I sat there, dumbfounded, struggling with the blankness of inexperience and anger. The Notary proposed an amicable arrangement, whereby the Mormon cult simply forsook any claims to the inheritance. If we still wanted to defend the will, the matter would be referred to the courts. I sensed that the presumed extent of Maria’s possessions was the major factor. Did the son know more? Cash? Capital stock? Bonds? I thought about the green metal box Maria had mentioned.
I asked for a few days to consult my superiors. One call to Church Legal Counsel was sufficient: the Church would not defend the will. I was instructed to sign a rejection of the inheritance. Legal Counsel did not even ask how much money could be involved.
I felt at peace with the decision, knowing that Maria would never have wanted her intention to become an ordeal for our small and fragile organization in Belgium.
As I remained the executor, the Notary asked me to be present at the opening of Maria’s apartment. The inventory needed to be made in my presence and her son’s.
It created an eerie feeling when a bailiff broke the seal at the door. We entered the intimacy of the place as Maria had left it to go to her doctor. The marks of her daily life were caught in time. A shawl on a chair. A dish and a cup in the sink. In a corner, on a small table, letter paper, envelopes, a pen and a birthday card ready to be signed. Her worn out Scriptures, with a bookmark to note where to continue. But also, the inexorable signs of her migration to a better world. The longcase clock had stopped, its weight having reached the bottom. A few shriveling plants in pots with dried up soil.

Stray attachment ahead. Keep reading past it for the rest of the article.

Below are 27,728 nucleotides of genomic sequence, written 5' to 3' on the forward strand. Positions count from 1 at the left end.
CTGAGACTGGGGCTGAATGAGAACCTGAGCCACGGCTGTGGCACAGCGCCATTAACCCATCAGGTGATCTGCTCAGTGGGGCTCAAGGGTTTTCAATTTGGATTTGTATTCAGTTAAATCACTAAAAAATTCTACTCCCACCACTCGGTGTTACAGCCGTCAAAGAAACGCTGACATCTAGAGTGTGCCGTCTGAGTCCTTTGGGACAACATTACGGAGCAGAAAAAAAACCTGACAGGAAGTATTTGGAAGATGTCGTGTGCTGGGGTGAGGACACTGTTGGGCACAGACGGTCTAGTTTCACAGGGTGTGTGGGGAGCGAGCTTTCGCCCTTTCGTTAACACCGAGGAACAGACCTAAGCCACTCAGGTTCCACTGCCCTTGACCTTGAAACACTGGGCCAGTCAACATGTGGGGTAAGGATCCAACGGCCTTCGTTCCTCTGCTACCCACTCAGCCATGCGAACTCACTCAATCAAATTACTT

- We will start with the living room.
The Notary was used to such dealings. Everything was looked at, opened, checked, not an inch was neglected. A clerk took notes. Bank papers revealed Maria had only a small account, with just her pension as income. The kitchen followed, the bathroom, then the bedroom. I could not help but notice the eagerness of Maria’s son: this was a treasure hunt.
Then, at the bottom of the last closet, when the last drawer was pulled out, we saw the box. A green metal box.
The Notary put it on the bed. Five men around it: Maria’s son, the bailiff, the Notary, his clerk, myself. There was a pause. We knew this was the moment. The Notary took off the lid. At first sight, no cash, no gold, no jewelry. A jumble of papers, which the Notary started taking out. Bonds? Stocks?
I recognized each item. Primitive programs of local Church events, of firesides, district conferences, Relief Society parties, some going back to the fifties. Name cards from missionaries long gone, the kind with the Salt Lake Temple on it and the Articles of Faith on the backside. Her baptism certificate. Next, former temple recommends, year after year, and dozens of colored paper slips with names she had done the work for. Here were Maria’s memories of sacred moments. Here were, from a self-effacing Latter-day Saint, the treasured traces of her devotion to the Kingdom. I was the only one to understand the meaning of each.
All eyes were on the last item in the box, a graying envelope which had been stacked on a side, bulging, thumbed and frayed on the corners. Bulging, yes, about an inch thick. We could discern that the items inside had the format of currency bills, the kind of one thousand francs, perhaps even five thousand. There could be for more than a million in there. As the Notary lifted the envelope from the box, the excitement reached a climax in total silence. The lips of the son deformed into a triumphant grin. The notary opened the envelope and took out the packet.
I recognized it at once. Some thirty years of tithing receipts.